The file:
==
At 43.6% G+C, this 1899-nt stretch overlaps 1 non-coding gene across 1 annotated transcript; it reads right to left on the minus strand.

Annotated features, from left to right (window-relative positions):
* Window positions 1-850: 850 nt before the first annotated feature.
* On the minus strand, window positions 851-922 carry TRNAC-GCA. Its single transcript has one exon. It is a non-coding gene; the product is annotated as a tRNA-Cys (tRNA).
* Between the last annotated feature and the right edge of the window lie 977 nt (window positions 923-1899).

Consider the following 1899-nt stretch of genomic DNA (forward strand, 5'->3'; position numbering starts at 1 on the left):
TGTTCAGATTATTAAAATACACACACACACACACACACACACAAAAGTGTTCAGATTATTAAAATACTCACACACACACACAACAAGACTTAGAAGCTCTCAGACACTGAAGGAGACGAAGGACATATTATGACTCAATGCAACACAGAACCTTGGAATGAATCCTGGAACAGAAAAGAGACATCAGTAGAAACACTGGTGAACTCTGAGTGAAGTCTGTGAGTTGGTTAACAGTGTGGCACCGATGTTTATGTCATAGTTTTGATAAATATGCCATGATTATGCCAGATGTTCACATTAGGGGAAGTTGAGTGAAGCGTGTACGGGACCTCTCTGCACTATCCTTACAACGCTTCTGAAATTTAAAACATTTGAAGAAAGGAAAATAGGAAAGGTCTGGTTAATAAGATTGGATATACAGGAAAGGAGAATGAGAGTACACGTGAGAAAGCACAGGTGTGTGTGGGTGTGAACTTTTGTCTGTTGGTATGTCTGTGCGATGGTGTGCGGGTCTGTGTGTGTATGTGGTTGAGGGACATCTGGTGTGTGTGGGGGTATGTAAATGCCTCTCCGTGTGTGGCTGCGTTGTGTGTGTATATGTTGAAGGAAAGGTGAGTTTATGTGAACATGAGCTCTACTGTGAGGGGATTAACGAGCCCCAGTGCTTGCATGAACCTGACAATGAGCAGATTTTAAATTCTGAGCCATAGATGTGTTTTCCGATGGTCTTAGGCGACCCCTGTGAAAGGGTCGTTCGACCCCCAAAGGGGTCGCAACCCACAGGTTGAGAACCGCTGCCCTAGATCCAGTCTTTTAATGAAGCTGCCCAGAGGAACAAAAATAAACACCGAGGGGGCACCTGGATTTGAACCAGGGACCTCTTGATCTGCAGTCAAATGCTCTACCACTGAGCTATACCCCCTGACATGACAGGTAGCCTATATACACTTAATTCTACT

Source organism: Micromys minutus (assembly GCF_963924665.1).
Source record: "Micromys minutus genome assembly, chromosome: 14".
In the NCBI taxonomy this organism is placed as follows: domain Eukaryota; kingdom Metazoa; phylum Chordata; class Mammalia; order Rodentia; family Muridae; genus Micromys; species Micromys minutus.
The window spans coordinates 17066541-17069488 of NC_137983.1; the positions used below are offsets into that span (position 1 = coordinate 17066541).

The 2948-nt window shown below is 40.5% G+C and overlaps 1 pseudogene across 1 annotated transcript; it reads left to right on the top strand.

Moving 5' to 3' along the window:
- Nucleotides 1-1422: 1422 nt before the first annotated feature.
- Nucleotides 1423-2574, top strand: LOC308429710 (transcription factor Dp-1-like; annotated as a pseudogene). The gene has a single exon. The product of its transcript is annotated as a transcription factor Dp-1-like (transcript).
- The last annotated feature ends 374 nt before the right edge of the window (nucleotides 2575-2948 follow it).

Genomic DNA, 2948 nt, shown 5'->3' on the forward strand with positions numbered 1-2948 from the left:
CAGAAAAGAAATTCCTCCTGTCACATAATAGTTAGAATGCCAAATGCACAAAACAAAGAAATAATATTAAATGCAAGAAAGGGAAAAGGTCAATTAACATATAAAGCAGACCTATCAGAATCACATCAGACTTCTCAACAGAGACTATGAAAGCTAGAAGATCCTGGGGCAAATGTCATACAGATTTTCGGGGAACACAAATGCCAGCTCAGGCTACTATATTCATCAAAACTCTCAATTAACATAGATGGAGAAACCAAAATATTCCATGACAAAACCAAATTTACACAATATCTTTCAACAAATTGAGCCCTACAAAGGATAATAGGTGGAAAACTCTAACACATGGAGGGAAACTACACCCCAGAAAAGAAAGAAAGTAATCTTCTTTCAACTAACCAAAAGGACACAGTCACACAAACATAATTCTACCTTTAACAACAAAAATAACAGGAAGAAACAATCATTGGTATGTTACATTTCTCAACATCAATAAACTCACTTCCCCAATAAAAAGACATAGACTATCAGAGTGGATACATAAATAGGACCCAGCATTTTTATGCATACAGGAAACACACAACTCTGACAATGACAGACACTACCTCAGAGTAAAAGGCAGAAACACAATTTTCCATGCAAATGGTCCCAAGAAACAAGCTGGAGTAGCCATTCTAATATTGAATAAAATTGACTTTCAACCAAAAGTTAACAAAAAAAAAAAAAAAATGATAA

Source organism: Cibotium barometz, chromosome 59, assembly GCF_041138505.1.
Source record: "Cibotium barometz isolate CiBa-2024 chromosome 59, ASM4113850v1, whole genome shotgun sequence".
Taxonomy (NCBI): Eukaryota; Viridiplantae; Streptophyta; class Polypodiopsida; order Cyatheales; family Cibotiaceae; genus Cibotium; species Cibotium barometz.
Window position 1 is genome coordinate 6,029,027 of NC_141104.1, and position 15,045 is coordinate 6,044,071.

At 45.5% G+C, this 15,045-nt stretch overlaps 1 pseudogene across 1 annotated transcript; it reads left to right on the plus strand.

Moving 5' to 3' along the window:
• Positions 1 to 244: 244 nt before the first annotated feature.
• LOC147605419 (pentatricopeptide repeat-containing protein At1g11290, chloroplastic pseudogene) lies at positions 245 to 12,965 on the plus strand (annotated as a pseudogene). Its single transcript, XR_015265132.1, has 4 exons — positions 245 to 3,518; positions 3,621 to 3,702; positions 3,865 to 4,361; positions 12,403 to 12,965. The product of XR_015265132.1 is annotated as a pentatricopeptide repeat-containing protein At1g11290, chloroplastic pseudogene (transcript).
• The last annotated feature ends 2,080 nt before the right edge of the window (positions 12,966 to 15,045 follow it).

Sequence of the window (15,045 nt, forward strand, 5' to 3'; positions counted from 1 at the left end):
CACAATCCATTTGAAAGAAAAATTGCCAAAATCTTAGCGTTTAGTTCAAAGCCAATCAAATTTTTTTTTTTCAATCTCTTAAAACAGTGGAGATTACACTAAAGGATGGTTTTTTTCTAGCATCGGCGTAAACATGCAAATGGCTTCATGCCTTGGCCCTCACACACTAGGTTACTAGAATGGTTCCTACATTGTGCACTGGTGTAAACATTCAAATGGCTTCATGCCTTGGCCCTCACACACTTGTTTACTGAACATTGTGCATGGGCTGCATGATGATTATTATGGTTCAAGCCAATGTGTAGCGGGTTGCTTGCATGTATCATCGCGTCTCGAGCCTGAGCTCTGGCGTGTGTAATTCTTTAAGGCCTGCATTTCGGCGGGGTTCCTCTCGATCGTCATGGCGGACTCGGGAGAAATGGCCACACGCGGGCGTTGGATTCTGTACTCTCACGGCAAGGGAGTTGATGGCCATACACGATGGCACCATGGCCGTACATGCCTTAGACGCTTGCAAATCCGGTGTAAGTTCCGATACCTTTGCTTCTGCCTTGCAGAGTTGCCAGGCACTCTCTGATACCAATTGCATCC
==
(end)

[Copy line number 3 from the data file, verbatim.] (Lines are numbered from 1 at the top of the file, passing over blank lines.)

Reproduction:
* Window positions 1-850: 850 nt before the first annotated feature.